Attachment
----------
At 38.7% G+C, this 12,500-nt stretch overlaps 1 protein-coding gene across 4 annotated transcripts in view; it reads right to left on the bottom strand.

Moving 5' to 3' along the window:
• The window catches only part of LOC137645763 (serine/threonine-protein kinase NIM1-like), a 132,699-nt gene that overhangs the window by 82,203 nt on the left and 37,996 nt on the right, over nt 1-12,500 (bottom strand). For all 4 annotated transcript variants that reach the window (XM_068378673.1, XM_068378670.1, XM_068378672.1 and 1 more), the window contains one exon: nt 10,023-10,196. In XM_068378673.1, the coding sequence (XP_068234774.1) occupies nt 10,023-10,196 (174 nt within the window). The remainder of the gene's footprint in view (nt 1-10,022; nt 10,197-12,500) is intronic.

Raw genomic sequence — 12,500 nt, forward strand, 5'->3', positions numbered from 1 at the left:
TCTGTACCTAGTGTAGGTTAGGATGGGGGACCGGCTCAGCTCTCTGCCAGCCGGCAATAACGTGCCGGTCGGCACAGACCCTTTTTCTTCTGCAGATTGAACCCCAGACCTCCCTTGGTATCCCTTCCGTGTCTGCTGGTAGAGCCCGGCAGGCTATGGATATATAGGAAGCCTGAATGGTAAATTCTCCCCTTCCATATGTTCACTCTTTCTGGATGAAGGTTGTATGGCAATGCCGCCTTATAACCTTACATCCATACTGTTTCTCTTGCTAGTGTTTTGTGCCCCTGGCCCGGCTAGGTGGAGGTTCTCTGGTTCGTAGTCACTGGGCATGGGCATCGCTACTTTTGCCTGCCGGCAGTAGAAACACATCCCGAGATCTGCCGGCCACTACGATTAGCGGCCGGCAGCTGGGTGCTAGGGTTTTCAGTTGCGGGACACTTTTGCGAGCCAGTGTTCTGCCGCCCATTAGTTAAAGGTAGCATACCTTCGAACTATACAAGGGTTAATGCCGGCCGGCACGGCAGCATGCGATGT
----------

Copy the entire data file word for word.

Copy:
At 38.7% G+C, this 12,500-nt stretch overlaps 1 protein-coding gene across 4 annotated transcripts in view; it reads right to left on the bottom strand.

Moving 5' to 3' along the window:
• The window catches only part of LOC137645763 (serine/threonine-protein kinase NIM1-like), a 132,699-nt gene that overhangs the window by 82,203 nt on the left and 37,996 nt on the right, over nt 1-12,500 (bottom strand). For all 4 annotated transcript variants that reach the window (XM_068378673.1, XM_068378670.1, XM_068378672.1 and 1 more), the window contains one exon: nt 10,023-10,196. In XM_068378673.1, the coding sequence (XP_068234774.1) occupies nt 10,023-10,196 (174 nt within the window). The remainder of the gene's footprint in view (nt 1-10,022; nt 10,197-12,500) is intronic.

Raw genomic sequence — 12,500 nt, forward strand, 5'->3', positions numbered from 1 at the left:
TCTGTACCTAGTGTAGGTTAGGATGGGGGACCGGCTCAGCTCTCTGCCAGCCGGCAATAACGTGCCGGTCGGCACAGACCCTTTTTCTTCTGCAGATTGAACCCCAGACCTCCCTTGGTATCCCTTCCGTGTCTGCTGGTAGAGCCCGGCAGGCTATGGATATATAGGAAGCCTGAATGGTAAATTCTCCCCTTCCATATGTTCACTCTTTCTGGATGAAGGTTGTATGGCAATGCCGCCTTATAACCTTACATCCATACTGTTTCTCTTGCTAGTGTTTTGTGCCCCTGGCCCGGCTAGGTGGAGGTTCTCTGGTTCGTAGTCACTGGGCATGGGCATCGCTACTTTTGCCTGCCGGCAGTAGAAACACATCCCGAGATCTGCCGGCCACTACGATTAGCGGCCGGCAGCTGGGTGCTAGGGTTTTCAGTTGCGGGACACTTTTGCGAGCCAGTGTTCTGCCGCCCATTAGTTAAAGGTAGCATACCTTCGAACTATACAAGGGTTAATGCCGGCCGGCACGGCAGCATGCGATGT